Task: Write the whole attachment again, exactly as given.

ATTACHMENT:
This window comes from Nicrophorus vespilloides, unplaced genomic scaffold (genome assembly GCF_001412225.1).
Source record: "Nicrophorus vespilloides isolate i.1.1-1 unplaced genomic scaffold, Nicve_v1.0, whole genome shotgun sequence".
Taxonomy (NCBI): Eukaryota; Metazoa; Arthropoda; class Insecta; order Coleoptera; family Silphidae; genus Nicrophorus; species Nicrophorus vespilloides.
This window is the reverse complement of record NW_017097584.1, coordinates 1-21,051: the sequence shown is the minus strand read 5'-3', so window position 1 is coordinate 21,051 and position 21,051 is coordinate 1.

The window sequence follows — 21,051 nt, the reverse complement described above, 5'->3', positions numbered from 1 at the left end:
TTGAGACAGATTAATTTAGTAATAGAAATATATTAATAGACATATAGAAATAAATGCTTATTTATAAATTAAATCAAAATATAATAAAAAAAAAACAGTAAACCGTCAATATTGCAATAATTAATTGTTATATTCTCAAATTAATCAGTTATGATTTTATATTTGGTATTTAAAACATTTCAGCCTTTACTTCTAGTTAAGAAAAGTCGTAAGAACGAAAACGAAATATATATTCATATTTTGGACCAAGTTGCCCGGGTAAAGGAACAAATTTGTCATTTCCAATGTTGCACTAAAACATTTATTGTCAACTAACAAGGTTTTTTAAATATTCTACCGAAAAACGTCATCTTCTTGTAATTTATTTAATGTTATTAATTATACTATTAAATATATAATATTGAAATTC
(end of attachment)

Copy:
This window comes from Nicrophorus vespilloides, unplaced genomic scaffold (genome assembly GCF_001412225.1).
Source record: "Nicrophorus vespilloides isolate i.1.1-1 unplaced genomic scaffold, Nicve_v1.0, whole genome shotgun sequence".
Taxonomy (NCBI): Eukaryota; Metazoa; Arthropoda; class Insecta; order Coleoptera; family Silphidae; genus Nicrophorus; species Nicrophorus vespilloides.
This window is the reverse complement of record NW_017097584.1, coordinates 1-21,051: the sequence shown is the minus strand read 5'-3', so window position 1 is coordinate 21,051 and position 21,051 is coordinate 1.

The window sequence follows — 21,051 nt, the reverse complement described above, 5'->3', positions numbered from 1 at the left end:
TTGAGACAGATTAATTTAGTAATAGAAATATATTAATAGACATATAGAAATAAATGCTTATTTATAAATTAAATCAAAATATAATAAAAAAAAAACAGTAAACCGTCAATATTGCAATAATTAATTGTTATATTCTCAAATTAATCAGTTATGATTTTATATTTGGTATTTAAAACATTTCAGCCTTTACTTCTAGTTAAGAAAAGTCGTAAGAACGAAAACGAAATATATATTCATATTTTGGACCAAGTTGCCCGGGTAAAGGAACAAATTTGTCATTTCCAATGTTGCACTAAAACATTTATTGTCAACTAACAAGGTTTTTTAAATATTCTACCGAAAAACGTCATCTTCTTGTAATTTATTTAATGTTATTAATTATACTATTAAATATATAATATTGAAATTC